ATLANTA -- It's all very familiar to John Smoltz.
For two hours every day he endures a regimen of stretching exercises and resistance work, attempting to strengthen his elbow and shoulder following December surgery. This is not new ground for the Atlanta Braves' right-hander, who underwent a similar arthroscopic procedure in September 1994, then went 12-7 with a 3.18 ERA in '95.
"I don't think it will take me a long time to catch up," Smoltz said. "Once I get on a throwing program and strengthen my arm, I don't think I'll be all that far behind."
The procedure to remove a bone chip wasn't as extensive as the '94 surgery, but it still will cause Smoltz to probably miss his first start or two. He plans to skip pitching coach Leo Mazzone's early throwing program, which begins Feb. 2 at Turner Field, then start to throw when he reaches the team's new spring training headquarters at Disney World in mid-February.
"I don't want to miss a start, but if I miss one or two, it's not a big deal," Smoltz said. "I'm sure there will be bumps along the road, but if I can repeat the '95 season, I'll be ecstatic because that was a post-surgery season and I was very happy with it."
Smoltz works at strengthening his arm at a rehabilitation center near his Atlanta-area home, a facility that Denny Neagle and former Brave Terrell Wade also are using following their surgeries. So far, the rehabilitation has proceeded according to plan, and Smoltz hopes to be ahead of schedule by the time spring training opens.
"Hopefully, I'll be able to start with fresh body parts and keep them that way," he said, joking.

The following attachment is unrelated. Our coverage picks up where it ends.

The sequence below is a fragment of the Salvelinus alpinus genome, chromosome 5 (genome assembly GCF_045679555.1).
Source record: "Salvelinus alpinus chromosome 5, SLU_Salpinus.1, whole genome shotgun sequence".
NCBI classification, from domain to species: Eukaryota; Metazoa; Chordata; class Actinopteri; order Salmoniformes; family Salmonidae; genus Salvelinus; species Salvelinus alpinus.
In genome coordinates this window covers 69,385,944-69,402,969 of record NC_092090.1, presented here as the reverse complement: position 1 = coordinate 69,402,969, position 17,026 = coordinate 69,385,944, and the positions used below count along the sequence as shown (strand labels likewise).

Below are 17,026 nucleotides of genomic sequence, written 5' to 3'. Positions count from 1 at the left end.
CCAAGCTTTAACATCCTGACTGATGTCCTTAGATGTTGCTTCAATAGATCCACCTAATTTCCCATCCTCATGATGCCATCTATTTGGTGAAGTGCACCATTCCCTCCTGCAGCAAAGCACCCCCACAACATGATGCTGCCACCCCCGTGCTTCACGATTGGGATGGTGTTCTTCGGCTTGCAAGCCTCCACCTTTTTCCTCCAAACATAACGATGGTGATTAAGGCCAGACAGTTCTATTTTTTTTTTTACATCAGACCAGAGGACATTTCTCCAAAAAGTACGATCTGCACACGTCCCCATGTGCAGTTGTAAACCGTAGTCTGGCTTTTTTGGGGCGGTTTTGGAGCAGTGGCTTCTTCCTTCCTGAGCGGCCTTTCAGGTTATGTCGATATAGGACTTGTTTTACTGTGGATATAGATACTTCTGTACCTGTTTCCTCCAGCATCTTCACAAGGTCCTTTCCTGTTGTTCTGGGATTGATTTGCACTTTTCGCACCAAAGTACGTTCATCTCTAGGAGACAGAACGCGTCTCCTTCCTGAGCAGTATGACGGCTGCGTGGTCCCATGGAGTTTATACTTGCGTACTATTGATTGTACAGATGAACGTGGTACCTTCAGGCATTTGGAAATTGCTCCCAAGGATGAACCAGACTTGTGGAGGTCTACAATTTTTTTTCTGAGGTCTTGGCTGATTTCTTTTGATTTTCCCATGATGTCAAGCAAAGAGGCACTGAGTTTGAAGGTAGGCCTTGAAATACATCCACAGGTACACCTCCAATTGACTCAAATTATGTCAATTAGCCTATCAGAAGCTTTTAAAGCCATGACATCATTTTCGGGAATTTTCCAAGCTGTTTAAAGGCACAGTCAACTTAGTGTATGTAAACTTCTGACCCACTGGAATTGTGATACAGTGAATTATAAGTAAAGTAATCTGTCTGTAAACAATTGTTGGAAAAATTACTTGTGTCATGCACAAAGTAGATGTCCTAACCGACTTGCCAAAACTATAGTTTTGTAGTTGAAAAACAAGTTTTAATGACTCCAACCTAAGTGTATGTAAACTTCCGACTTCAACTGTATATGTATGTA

But even if he returns sooner than expected, he realizes his elbow is sending him a message. Having endured two surgeries in three years, he understands he'll have to tone down his aggressive nature and shoulder less of the load.
"I have to change my ways," Smoltz said. "I'm not 21 anymore. My work habits and my aggressive nature will have to change a little. I still think I can pitch a lot of innings, but not so much. Early on, I probably won't push for the extra inning or go the extra mile."
While Smoltz will miss Mazzone's throwing program, the pitching coach expects 14 to 15 pitchers to be on hand to tune up for spring training.
"It's even more important this year with spring training starting earlier and the season starting earlier," Mazzone said. "It's a chance to get some work done in a low-key and enjoyable atmosphere."
Tom Glavine, who underwent arthroscopic surgery on both knees and his right ankle following the season, says there is no pain in either leg. But he hasn't tested his strength by running and probably won't until he reaches spring training.
"You don't know what will happen the first time you go out and run on it," he said. "But I've been increasing my workouts and there's been no pain and no problems."
The Braves added some experience to their scouting department by naming Dick Balderson, the former Rockies vice president for player development, as a major league scout. Balderson has worked in a variety of positions with the Royals, Mariners, Cubs and Rockies and primarily will scout the National League for the Braves.
The Braves have made some changes among their minor league managers and coaches.
Chino Cadahia, the Braves' minor league catching coordinator last year, has been promoted to minor league field coordinator. Jerry Nyman will fill the role of roving minor league pitching instructor during the first half of the season, then return to Short A Eugene as pitching coach. Mike Alvarez will take over as pitching coach at Double-A Greenville, and Bill Slack will work with the pitchers at Rookie League Danville.
Former Dodger Franklin Stubbs, a coach at Danville last year, has been promoted to manager. Former Braves farmhand Bobby Moore has been named a coach for the Class A Danville '98 team, which will play in the new Myrtle Beach stadium in 1999.
Rick Albert, who managed Danville last year, was named manager of the Gulf Coast League club, replacing Frank Howard.
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